|Course on code generation email@example.com (Yaakov Yaari) (2001-03-26)|
|Re: Course on code generation firstname.lastname@example.org (Mike Spivey) (2001-03-27)|
|Re: Course on code generation email@example.com (2001-03-27)|
|From:||Mike Spivey <firstname.lastname@example.org>|
|Date:||27 Mar 2001 23:44:08 -0500|
|Organization:||Oxford University, England|
|Posted-Date:||27 Mar 2001 23:44:08 EST|
"Yaakov Yaari" <email@example.com> writes:
> I am planning a course on compiler code generation.
I've been giving some thought to such a course myself, as a follow-on
to a short compilers course I've been giving for several years. The
first course uses postfix code exclusively. My feeling is that's best
in a first course, as it allows us to concentrate on implementing
various language features. I've been using a dialect of ML as the
language for writing compilers and interpreters; they are all based on
AST's as the principal representation, and ML is nice for that because
we can describe the trees as an algebraic data type. The source
language for our final compiler is something close to Pascal. The
style is to build multi-pass compilers, so that we can concentrate on
one aspect of the process at a time.
We teach our second course on programming in Oxford using Oberon-2
with a home-grown bytecode compiler that was built using exactly the
techniques described in the course, so that helps with motivation. The
first programming course uses Haskell, so our students are very
comfortable with functional programming.
For the new course, I'm working with 'operator trees' like those used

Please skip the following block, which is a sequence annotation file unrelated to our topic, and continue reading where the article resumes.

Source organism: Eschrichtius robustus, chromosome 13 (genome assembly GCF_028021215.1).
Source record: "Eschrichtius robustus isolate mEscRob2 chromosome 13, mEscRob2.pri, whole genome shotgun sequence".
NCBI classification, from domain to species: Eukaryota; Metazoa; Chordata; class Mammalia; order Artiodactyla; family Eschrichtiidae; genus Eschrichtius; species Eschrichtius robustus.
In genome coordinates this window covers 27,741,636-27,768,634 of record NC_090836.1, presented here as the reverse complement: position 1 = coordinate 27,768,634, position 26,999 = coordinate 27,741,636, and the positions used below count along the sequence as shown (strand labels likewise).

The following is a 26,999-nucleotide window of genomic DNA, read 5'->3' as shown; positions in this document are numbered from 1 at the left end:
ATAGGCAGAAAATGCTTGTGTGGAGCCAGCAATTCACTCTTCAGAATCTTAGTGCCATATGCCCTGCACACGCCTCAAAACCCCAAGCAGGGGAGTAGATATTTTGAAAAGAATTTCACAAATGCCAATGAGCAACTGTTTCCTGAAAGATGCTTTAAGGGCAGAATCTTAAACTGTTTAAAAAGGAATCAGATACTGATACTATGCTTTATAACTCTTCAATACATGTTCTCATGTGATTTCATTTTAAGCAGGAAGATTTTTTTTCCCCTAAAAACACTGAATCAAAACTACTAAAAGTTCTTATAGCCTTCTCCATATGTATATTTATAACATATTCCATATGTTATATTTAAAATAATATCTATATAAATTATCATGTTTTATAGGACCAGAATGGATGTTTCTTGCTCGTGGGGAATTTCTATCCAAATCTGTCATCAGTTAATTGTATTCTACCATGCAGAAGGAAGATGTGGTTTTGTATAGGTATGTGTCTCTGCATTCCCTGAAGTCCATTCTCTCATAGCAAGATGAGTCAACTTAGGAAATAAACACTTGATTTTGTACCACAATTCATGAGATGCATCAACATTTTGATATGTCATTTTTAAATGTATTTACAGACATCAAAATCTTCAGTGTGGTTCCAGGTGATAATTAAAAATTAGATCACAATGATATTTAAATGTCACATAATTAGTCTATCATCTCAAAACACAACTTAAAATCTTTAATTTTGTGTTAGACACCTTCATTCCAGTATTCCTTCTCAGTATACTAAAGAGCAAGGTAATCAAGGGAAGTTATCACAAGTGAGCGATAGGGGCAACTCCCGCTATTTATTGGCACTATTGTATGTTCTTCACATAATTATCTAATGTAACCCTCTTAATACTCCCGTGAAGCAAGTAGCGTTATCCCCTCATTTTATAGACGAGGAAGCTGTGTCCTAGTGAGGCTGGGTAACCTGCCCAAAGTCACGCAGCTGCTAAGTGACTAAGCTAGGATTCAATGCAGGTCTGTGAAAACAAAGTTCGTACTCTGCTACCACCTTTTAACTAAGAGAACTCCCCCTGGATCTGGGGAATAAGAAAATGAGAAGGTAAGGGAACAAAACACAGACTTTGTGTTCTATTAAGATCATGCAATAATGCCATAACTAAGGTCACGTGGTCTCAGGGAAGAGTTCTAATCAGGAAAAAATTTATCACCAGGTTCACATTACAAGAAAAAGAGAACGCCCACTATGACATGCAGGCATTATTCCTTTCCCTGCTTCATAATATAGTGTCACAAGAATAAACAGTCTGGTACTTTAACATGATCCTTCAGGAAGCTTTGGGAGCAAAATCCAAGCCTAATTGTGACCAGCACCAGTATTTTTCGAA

in LCC. They are nice because various back-end transformations like
CSE can be described as transformations on trees, and you can generate
credible code for a RISC by top-down pattern matching on trees; ML is
marvellous for that. Although bottom-up tree matching is more
powerful, it doesn't really seem necessary for a RISC target, and it's
a bit more indirect & therefore less appropriate for a first attempt.
RISC machines have plenty of registers, so we can get a long way
before having to worry about complicating factors like spills.
The link between the first course and the second course is not too
hard: either write a small function that takes the postfix code and
produces equivalent operator trees, or (just as easy) rewrite the
intermediate code generator to produce trees directly. Starting from
the postfix code is not too bad, and is what JIT would do.
The final result will be a compiler with the following passes:
1. Lex and parse --> AST
2. Semantic analyis, annotate the AST
3. Generate postfix code
4. Peephole optimizer for postfix code
5. Build operator trees
6. CSE --> new operator trees
7. Tree optimizations
8. Code generation --> assembly language
Eight passes seems like a lot for a simple compiler, but the
attraction is that each pass does something simple, with well-defined
(and thanks to ML, strongly typed) interfaces between each pass and
About whether all this is suitable for undergraduates: I will stick
with a first course that uses postfix code, because it's more
important at first to see how language features are implemented on the
simplest machine than to deal with the complexities of real machines.
So the code generation course is very much a second course on
-- Mike Spivey
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